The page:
With Alaska Airlines, JetBlue, United and other airlines announcing fare sales and new routes for winter, it may feel like air travel is returning to normal.

But after a spike over the Labor Day holiday, the numbers for travelers passing through Transportation Security Administration checkpoints around the country are still way down compared to this time last year. And with so many countries still enforcing COVID-19-related restrictions, the outlook for international travel looks far from rosy.

Still, airports around the country are working hard to sanitize their facilities. And after a summer of scrambling to enhance cleaning regimes and install hand-sanitizing stations, plexiglass barriers and other health-focused tools, airports are adopting new strategies to keep passengers safe and instill confidence in travel.

Here are some of the programs you may encounter:

Security checkpoint by appointments

This month, Denver International Airport (DEN) debuted the free, app-powered VeriFLY program, which blends a checkpoint reservation system with a health check. Passengers download the VeriFLY app (an Android version is on the way), complete a health survey 24 hours before their flight. Once at the airport, participants get a touchless temperature check before accessing a dedicated TSA lane. For added social distancing, cleared VeriFLY flyers ride out to the concourses in a limited-capacity car on the underground train.  

More robots and robot-like helpers

Airport employees serving as Travel Well Ambassadors at San Francisco International Airport (SFO) roam the terminals reminding passengers to wear their masks. Softbank Robotics’ direction-giving robot, Pepper, has been reprogrammed to serve as a mask nanny as well.

Robots roam airports reminding passengers to put their masks on.

Intelligent sterilizing robots and robotic machinery designed to quickly and efficiently disinfect public areas and passengers facilities are now deployed at Pittsburgh International Airport (PIT), Hong Kong International Airport and, most recently at San Antonio International Airport (SAT), where voters chose SAT-erminator over Zappy, Violet, Alamo and Tex as the preferred name for the new full-time airport employee.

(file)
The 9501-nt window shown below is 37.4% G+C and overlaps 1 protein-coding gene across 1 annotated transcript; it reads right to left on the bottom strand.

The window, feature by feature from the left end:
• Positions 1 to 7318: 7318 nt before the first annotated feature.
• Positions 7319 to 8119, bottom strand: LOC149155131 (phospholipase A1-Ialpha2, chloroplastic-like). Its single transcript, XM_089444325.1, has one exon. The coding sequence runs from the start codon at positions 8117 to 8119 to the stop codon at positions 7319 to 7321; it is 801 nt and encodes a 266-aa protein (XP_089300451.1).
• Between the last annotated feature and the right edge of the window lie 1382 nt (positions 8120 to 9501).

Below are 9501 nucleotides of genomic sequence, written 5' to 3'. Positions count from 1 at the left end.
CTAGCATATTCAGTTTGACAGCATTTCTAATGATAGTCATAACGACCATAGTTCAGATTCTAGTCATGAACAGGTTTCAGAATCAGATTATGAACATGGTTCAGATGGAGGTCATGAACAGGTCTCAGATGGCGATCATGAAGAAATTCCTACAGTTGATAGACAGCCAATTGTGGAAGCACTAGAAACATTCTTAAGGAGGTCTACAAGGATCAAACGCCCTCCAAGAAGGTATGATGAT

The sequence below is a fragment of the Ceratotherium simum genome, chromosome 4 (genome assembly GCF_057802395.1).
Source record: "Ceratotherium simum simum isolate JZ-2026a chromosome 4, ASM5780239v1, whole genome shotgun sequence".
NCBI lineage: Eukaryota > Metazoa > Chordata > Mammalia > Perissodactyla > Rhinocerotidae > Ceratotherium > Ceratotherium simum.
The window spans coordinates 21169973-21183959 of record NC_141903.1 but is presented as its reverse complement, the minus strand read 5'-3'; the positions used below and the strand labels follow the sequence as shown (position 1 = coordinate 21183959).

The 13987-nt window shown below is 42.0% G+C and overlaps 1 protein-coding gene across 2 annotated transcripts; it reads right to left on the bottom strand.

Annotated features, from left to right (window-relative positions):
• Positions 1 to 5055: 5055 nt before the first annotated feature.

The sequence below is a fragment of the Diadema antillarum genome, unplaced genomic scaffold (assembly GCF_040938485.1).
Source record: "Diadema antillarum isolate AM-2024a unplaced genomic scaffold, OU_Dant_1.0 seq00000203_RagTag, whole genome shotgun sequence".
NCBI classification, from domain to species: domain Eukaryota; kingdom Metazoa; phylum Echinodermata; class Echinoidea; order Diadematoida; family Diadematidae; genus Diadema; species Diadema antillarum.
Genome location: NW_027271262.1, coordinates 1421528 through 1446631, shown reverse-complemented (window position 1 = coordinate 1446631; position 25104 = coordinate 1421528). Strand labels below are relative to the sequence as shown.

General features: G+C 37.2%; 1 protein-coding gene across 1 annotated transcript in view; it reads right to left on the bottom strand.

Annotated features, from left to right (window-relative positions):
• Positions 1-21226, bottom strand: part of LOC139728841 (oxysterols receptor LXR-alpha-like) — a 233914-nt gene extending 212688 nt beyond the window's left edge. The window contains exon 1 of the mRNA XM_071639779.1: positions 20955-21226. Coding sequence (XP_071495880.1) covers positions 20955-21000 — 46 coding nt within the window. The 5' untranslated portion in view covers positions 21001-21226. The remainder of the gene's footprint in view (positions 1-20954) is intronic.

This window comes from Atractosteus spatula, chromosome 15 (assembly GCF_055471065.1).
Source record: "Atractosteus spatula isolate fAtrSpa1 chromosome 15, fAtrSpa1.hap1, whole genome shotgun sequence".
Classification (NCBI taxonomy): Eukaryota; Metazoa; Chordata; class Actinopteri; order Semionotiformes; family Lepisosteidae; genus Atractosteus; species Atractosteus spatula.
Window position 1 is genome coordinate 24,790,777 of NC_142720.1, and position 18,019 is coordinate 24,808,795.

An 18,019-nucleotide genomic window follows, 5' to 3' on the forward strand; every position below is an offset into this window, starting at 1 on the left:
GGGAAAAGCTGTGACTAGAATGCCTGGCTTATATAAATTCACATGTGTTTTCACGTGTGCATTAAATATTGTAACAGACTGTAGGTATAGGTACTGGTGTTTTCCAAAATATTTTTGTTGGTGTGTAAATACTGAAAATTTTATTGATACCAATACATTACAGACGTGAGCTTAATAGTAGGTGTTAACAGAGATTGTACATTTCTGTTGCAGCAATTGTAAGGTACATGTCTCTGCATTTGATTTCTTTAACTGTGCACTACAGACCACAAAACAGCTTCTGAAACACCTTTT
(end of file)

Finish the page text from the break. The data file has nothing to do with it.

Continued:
Cleaning up with UV light and a spritz

 In addition to air-cleansing bipolar ionization (BPI) devices installed by companies such as AtmosAir in airport heating and air conditioning systems in Los Angeles, Charlotte, Chicago, San Francisco and other cities, an increasing number of airports are using UV and medical-grade UVC light to zap bacteria and viruses on surfaces and, in some cases, people.

London’s Gatwick Airport is installing a Smiths Detection-made system at eight security checkpoint lanes that sends each security bin through an enclosed tunnel that uses short-wavelength UV-C light for disinfection. 

Bluewater Technologies, a design technology firm in Michigan, has developed a system that uses medical-grade, UV-C light to quickly sanitize airport luggage carts in a few seconds.

And Toronto Pearson International Airport (YYZ) has installed UV-C sterilization units inside some escalator and walkway mechanisms to continuously clean the handrails.

The Toronto Airport also has a new, voluntary disinfection corridor that uses a chemical-free spray to give passengers a quick pre- or post-flight sanitizing spritz.

COVID-19 testing at airports

Temperature checks have gradually become the norm at many airports, though there continues to be debate over who should be responsible for carrying them out. Earlier this month, a new bipartisan Senate bill was introduced that would require the TSA to perform that task.

Elsewhere this month, the Centers for Disease Control and Prevention announced it was halting its current screening system for arriving international passengers. Instead of screening for fevers and other COVID-19 symptoms at 15 centralized airports, the CDC’s new protocol “focuses on the continuum of travel and the individual passenger, including pre-departure and post-arrival education, efforts to develop a potential testing framework with international partners, and illness response.”

On Sept. 22, the International Air Transport Association (IATA), the global airline trade group, joined other trade groups such as Airlines for America (A4A), Airport Council International (ACI) World and Airports Council International-North America in calling for the systematic testing of all international travelers before their flights.

“This should enable governments to safely open borders without quarantine. And it will provide passengers with the certainty that they can travel without having to worry about a last-minute change in government rules that could spoil their plans,” said IATA Director General Alexandre de Juniac in a statement.

For now, there are some airports and some pilot programs where passengers can get tested before they fly.